They say lightning doesn’t strike twice, but you couldn’t prove that by Alicia Cole. Unimaginably, in November 2016, the tireless advocate again suffered preventable medical harm. Hours after being admitted to the hospital for a sinus infection and early signs of sepsis, she found herself about to be immediately discharged when her 103 degree temperature broke. When she began to ask the infectious disease doctor about the specifics of her lab results and cultures, she was told there was no need for those since she had “simple sinusitis which could resolve itself at home.” When she asked for a second opinion Dr. Nazarian replied that he was the, “best infectious disease doctor in the Valley, probably the state. No one is going to tell you anything differently” and she did not see him again for two days. Following calls from fellow patient advocates and intervention from colleagues at the Los Angeles County Dept. of Health, the State Dept. of Public Health, the CDC and the Co-Chair of the Presidential Advisory Council, Alicia received a visit from the CEO of the hospital. He wanted to assure her that things would start to get done…. But it was too late. The sinus infection had already spread through her bloodstream to the weakest part of her body, the site of her original 2006 infection. Her hip was now hot, red and swollen from the abscess below and the four tunnels traveling along her femur. Within hours her family flew in to be by her side and she was once again in a fight to save her life and leg. ~ In a moment of casual reflection the doctor acknowledged that he had not read the history in her chart but never apologized for the life-threatening harm his decisions and arrogance caused.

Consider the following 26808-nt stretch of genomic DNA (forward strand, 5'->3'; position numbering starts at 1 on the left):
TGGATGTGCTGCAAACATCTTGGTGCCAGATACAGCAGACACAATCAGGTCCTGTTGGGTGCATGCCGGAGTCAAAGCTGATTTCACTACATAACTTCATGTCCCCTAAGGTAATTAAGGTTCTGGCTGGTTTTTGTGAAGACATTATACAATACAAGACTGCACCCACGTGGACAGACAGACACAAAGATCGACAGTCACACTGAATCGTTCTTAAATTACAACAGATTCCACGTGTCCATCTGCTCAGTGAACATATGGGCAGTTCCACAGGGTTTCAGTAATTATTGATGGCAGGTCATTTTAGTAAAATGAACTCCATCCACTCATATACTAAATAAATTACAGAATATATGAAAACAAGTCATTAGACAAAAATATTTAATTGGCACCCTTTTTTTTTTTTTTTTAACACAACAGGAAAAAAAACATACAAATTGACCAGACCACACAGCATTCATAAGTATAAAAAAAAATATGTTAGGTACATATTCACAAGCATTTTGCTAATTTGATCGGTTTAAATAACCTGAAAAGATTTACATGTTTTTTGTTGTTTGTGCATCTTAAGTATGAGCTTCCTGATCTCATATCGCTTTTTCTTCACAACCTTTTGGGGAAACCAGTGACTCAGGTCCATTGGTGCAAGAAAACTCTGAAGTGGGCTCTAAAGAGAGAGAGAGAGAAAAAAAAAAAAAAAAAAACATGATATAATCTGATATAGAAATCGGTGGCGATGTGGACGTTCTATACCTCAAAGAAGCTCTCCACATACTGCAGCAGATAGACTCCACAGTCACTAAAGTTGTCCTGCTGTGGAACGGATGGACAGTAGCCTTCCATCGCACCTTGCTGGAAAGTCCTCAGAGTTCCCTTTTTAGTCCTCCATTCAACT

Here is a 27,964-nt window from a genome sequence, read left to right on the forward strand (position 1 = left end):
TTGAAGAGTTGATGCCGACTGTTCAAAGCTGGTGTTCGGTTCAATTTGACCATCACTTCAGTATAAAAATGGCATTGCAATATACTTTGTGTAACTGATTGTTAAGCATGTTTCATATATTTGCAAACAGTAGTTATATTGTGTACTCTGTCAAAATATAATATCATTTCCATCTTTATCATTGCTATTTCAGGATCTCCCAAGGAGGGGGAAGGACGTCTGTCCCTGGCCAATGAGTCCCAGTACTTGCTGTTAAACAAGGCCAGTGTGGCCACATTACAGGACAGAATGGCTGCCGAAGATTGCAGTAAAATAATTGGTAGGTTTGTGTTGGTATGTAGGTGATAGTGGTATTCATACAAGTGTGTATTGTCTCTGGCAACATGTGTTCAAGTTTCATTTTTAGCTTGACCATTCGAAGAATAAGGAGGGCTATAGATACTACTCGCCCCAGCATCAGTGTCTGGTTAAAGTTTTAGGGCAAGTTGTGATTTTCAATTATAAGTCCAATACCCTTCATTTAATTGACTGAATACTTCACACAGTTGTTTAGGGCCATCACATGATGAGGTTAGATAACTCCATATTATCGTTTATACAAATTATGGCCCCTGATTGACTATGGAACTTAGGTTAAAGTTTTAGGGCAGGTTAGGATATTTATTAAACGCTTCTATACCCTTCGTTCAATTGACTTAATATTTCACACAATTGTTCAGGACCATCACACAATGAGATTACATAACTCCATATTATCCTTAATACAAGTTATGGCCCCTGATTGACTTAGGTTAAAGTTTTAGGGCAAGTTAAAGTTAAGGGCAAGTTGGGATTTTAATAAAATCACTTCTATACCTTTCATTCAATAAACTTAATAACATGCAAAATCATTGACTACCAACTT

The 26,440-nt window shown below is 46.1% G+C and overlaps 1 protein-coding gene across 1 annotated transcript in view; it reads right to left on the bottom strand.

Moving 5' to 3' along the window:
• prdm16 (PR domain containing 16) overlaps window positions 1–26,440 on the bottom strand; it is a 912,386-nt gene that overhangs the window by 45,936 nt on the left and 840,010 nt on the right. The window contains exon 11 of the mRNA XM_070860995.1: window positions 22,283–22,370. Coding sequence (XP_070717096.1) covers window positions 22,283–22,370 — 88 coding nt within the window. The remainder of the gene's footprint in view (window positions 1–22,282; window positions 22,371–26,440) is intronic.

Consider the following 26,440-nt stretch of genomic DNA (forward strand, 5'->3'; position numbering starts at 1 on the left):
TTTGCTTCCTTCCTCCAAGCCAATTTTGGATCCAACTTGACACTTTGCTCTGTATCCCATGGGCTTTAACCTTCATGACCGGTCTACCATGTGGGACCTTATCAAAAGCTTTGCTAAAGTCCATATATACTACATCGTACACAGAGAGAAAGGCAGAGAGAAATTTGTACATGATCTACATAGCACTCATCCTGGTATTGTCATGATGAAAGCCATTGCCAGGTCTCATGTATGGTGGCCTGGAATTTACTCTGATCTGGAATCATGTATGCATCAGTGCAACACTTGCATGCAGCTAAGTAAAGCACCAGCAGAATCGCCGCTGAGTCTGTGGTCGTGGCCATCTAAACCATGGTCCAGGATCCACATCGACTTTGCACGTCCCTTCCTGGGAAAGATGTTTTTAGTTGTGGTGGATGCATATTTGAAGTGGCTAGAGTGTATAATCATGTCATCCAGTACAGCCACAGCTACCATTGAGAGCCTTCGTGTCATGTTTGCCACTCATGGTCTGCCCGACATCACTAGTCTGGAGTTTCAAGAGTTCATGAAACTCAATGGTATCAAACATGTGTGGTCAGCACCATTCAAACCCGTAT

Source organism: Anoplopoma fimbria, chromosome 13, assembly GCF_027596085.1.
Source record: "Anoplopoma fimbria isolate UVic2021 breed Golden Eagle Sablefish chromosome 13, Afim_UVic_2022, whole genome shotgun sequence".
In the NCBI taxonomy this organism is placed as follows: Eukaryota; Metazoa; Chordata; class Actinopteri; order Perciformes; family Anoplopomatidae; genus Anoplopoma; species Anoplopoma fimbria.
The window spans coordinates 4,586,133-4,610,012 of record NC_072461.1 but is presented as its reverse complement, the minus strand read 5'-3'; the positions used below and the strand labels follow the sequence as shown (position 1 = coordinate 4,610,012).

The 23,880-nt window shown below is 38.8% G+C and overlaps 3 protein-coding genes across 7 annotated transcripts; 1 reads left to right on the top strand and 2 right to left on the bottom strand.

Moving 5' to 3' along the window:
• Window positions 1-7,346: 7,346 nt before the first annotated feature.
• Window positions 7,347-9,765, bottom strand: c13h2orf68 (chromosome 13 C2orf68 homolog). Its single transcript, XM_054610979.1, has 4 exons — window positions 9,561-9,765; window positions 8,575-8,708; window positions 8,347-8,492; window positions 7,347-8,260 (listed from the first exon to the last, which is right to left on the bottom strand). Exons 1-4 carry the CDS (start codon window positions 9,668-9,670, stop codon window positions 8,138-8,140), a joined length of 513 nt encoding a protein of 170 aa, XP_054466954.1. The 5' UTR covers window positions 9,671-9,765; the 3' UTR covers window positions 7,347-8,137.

Alicia had to put her life and advocacy on hold and spent all of 2017 recovering from two more surgeries, two more blood transfusions, central-line infections, another chronic open wound, weekly debridements and wound center treatments, anxiety, depression, and DVT blood clots in both arms. Her incredible healthcare odyssey is an 11-year case study in the state of healthcare, hospital-acquired infections, patient safety, and healthcare culture.
Battered, but not defeated, Alicia remains more committed than ever to improving healthcare quality, delivery of care, sharing her story, and protecting patients.
To see Alicia's Patient Story, click here.